Aromatherapy massage and massage with carrier oil alone reduced psychological stress and fatigue more than a period of rest, according to recent research.
In the study, “Differences Between the Physiologic and Psychologic Effects of Aromatherapy Body Treatment,” 13 healthy adults received one of three different interventions in random order on three separate days: aromatherapy massage, massage with a carrier oil alone and rest. The aim of the study was to examine the physiological and psychological effects of aromatherapy massage on healthy adults.
Participants were given a stress-inducing task before and after each intervention. The task was the Advanced Trail Making Test (ATMT), a computerized visual search using a touch-screen monitor. During the test, the numerals one through 25 appeared in circles on the screen and moved around randomly. Subjects were required to find and place the numerals in sequential order five times in each test.
Baseline physiological and psychological measures were taken before the ATMT on each of the three trial days, immediately before the three interventions and immediately after the interventions.
Psychological measures included the State-Trait Anxiety Inventory Form to assess anxiety; a visual analog scale to measure subjective feelings of fatigue (physical, mental and total), relaxation, refreshment and satisfaction; and the 20-step Face Scale to measure changes in mood.
Physiological states were measured by testing cortisol and secretory immunoglobulin A concentrations in participants’ saliva. Generally, increased cortisol indicates higher levels of stress, while salivary immunoglobin A (s-IgA) increases after pleasant and relaxing experiences and decreases after chronic psychologic stresses.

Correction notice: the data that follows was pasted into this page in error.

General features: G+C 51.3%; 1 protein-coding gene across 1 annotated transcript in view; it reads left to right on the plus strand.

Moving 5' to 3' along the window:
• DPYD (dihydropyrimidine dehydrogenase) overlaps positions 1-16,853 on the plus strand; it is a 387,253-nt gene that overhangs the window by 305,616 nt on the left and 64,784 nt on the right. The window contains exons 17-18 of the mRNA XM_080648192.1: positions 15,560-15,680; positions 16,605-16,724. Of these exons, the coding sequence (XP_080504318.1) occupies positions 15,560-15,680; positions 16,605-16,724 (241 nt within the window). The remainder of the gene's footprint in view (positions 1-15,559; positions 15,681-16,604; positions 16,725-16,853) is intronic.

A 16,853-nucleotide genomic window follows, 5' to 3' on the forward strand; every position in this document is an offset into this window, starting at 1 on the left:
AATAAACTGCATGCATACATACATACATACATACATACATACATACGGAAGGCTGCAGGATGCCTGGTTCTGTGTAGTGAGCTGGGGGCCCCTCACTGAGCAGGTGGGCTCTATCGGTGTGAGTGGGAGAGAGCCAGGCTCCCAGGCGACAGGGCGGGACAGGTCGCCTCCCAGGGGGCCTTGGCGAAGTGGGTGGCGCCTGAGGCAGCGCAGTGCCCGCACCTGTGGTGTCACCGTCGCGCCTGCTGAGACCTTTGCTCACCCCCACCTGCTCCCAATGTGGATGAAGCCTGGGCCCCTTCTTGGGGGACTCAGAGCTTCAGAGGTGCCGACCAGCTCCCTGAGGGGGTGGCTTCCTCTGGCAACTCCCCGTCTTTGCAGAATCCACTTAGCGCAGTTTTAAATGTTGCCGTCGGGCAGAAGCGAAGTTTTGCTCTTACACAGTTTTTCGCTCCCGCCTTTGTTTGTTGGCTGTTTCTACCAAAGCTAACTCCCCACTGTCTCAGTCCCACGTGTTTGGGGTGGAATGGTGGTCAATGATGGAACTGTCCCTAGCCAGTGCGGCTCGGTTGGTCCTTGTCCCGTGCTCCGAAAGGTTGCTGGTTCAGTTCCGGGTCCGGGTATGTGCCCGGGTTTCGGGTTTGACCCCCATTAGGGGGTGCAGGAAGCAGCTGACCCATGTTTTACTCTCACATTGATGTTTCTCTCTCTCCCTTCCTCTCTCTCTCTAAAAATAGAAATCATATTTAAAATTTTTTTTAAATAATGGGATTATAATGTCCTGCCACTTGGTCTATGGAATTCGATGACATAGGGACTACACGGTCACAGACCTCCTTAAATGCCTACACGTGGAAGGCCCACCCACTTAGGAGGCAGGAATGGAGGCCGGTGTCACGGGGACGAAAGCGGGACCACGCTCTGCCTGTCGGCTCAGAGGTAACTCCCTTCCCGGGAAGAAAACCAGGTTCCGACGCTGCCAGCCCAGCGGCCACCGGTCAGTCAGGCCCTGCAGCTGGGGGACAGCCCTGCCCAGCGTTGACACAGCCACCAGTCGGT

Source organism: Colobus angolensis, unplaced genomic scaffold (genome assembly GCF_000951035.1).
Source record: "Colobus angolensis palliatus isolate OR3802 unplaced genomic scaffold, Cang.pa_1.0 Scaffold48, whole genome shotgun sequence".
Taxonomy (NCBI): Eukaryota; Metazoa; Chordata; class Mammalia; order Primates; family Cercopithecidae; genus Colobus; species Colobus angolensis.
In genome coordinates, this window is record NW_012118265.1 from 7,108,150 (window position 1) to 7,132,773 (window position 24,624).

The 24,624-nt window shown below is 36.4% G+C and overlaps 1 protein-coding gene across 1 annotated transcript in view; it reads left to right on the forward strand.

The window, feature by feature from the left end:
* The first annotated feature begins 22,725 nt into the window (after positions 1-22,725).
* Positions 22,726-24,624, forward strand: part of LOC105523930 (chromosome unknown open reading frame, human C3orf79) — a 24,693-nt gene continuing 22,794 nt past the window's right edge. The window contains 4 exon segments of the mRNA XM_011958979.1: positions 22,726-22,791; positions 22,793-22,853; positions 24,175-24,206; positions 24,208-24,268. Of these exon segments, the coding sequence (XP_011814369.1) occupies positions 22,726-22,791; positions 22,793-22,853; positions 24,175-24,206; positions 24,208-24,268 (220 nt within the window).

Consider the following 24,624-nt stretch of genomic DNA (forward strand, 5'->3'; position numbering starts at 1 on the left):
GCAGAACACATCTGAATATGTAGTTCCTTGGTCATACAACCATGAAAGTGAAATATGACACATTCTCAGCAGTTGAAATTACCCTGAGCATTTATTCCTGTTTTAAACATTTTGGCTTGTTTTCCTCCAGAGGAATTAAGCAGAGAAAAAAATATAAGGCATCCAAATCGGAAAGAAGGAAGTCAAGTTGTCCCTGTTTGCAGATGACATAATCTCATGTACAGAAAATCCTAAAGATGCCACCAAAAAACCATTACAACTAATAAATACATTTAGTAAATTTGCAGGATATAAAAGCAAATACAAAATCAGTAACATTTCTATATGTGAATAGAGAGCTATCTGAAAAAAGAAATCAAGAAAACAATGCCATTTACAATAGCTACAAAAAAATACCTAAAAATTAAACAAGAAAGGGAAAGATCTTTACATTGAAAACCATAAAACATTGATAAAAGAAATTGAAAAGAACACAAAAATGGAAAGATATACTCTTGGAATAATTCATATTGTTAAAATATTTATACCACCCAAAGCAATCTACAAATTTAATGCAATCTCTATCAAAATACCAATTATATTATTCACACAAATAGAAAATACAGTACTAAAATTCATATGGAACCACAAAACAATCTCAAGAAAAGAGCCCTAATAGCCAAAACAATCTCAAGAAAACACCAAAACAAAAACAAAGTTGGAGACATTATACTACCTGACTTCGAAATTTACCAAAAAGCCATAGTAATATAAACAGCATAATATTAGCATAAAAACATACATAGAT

Each of the three interventions lasted 45 minutes. The massage with carrier oil alone used macadamia nut oil and Swedish massage applied to the posterior of the participants’ legs and back in a prone position, and then to the shoulder, neck, arms and hands in a supine position.
The aromatherapy massage involved the same sequence, with three essential oils added to the macadamia nut carrier oil. The oils—orange sweet, true lavender and marjoram sweet—were mixed into the carrier oil with the ratio of 2:1:1.
On the rest day, each participant rested for 45 minutes on the same massage table the other two interventions had taken place on.
Results of the study showed the massage treatments decreased anxiety and psychological feelings of fatigue and increased positive and comfortable feelings, irrespective of the use of essential oils. However, the aromatherapy massage did produce long-lasting, fatigue-relieving effects not shown after massage with the carrier oil alone.
As to the physiological effects of the three interventions, there were no significant decreases in cortisol after any of the interventions. However, there was an increase in s-IgA after each of the three intervention types.
“Massage treatments are superior to rest in terms of psychologic, or subjective evaluations, but are equivalent to rest in terms of physiologic, or objective evaluations,” said the study’s authors. “Beneficial effects of aromatherapy body treatment with a 1 percent% concentration for healthy subjects largely depend on the effects of massage treatment, rather than the effects of the essential oils. In addition, aromatherapy has long-lasting, fatigue-relieving effects independent of massage treatment.”
Authors: Hitomi Takeda, Junzo Tsujita, Mitsuharu Kaya, Masanori Takemura and Yoshitaka Oku.
Sources: Department of Physiology, Department of Health and Sport Sciences, Hyogo College of Medicine, Hyogo, Japan; and Liberal Arts Center, Hyogo University of Health Sciences, Hyogo Japan. Originally published in the Journal of Alternative and Complementary Medicine (2008) 14 (6): 665-661.